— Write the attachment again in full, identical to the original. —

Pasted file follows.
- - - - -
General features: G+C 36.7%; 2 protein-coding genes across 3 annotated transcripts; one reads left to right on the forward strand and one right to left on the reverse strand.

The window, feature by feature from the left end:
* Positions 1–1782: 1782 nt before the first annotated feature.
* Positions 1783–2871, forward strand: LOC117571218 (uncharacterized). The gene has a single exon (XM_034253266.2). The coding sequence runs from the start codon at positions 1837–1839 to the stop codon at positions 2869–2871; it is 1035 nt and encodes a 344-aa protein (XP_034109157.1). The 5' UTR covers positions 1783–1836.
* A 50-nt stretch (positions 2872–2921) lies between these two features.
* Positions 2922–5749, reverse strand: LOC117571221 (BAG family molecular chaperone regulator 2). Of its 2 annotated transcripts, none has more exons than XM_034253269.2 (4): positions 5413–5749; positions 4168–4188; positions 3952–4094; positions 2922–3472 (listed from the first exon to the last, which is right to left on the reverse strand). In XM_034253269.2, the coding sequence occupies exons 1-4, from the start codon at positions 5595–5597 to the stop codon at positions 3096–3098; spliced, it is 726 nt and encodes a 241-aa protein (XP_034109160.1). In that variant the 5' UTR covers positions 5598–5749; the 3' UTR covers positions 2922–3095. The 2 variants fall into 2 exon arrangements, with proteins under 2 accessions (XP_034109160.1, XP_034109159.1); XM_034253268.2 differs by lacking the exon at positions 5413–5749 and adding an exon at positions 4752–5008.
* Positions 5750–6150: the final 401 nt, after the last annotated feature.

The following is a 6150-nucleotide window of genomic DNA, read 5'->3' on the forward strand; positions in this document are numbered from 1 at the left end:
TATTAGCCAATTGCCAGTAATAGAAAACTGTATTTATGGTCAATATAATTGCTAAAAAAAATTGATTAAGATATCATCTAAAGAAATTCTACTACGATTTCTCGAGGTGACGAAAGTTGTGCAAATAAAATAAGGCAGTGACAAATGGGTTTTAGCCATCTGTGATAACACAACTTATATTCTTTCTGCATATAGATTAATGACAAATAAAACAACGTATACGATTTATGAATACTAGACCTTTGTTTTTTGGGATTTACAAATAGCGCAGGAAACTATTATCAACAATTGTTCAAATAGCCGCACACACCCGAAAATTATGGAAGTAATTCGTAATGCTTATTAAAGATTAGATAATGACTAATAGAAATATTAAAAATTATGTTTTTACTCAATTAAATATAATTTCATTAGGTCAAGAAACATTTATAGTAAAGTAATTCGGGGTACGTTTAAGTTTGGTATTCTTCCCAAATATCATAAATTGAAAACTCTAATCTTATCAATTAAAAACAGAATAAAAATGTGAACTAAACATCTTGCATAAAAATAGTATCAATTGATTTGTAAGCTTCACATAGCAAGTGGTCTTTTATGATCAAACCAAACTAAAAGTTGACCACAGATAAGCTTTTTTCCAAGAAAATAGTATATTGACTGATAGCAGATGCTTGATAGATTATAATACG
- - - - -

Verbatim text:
General features: G+C 36.7%; 2 protein-coding genes across 3 annotated transcripts; one reads left to right on the forward strand and one right to left on the reverse strand.

The window, feature by feature from the left end:
* Positions 1–1782: 1782 nt before the first annotated feature.
* Positions 1783–2871, forward strand: LOC117571218 (uncharacterized). The gene has a single exon (XM_034253266.2). The coding sequence runs from the start codon at positions 1837–1839 to the stop codon at positions 2869–2871; it is 1035 nt and encodes a 344-aa protein (XP_034109157.1). The 5' UTR covers positions 1783–1836.
* A 50-nt stretch (positions 2872–2921) lies between these two features.
* Positions 2922–5749, reverse strand: LOC117571221 (BAG family molecular chaperone regulator 2). Of its 2 annotated transcripts, none has more exons than XM_034253269.2 (4): positions 5413–5749; positions 4168–4188; positions 3952–4094; positions 2922–3472 (listed from the first exon to the last, which is right to left on the reverse strand). In XM_034253269.2, the coding sequence occupies exons 1-4, from the start codon at positions 5595–5597 to the stop codon at positions 3096–3098; spliced, it is 726 nt and encodes a 241-aa protein (XP_034109160.1). In that variant the 5' UTR covers positions 5598–5749; the 3' UTR covers positions 2922–3095. The 2 variants fall into 2 exon arrangements, with proteins under 2 accessions (XP_034109160.1, XP_034109159.1); XM_034253268.2 differs by lacking the exon at positions 5413–5749 and adding an exon at positions 4752–5008.
* Positions 5750–6150: the final 401 nt, after the last annotated feature.

The following is a 6150-nucleotide window of genomic DNA, read 5'->3' on the forward strand; positions in this document are numbered from 1 at the left end:
TATTAGCCAATTGCCAGTAATAGAAAACTGTATTTATGGTCAATATAATTGCTAAAAAAAATTGATTAAGATATCATCTAAAGAAATTCTACTACGATTTCTCGAGGTGACGAAAGTTGTGCAAATAAAATAAGGCAGTGACAAATGGGTTTTAGCCATCTGTGATAACACAACTTATATTCTTTCTGCATATAGATTAATGACAAATAAAACAACGTATACGATTTATGAATACTAGACCTTTGTTTTTTGGGATTTACAAATAGCGCAGGAAACTATTATCAACAATTGTTCAAATAGCCGCACACACCCGAAAATTATGGAAGTAATTCGTAATGCTTATTAAAGATTAGATAATGACTAATAGAAATATTAAAAATTATGTTTTTACTCAATTAAATATAATTTCATTAGGTCAAGAAACATTTATAGTAAAGTAATTCGGGGTACGTTTAAGTTTGGTATTCTTCCCAAATATCATAAATTGAAAACTCTAATCTTATCAATTAAAAACAGAATAAAAATGTGAACTAAACATCTTGCATAAAAATAGTATCAATTGATTTGTAAGCTTCACATAGCAAGTGGTCTTTTATGATCAAACCAAACTAAAAGTTGACCACAGATAAGCTTTTTTCCAAGAAAATAGTATATTGACTGATAGCAGATGCTTGATAGATTATAATACG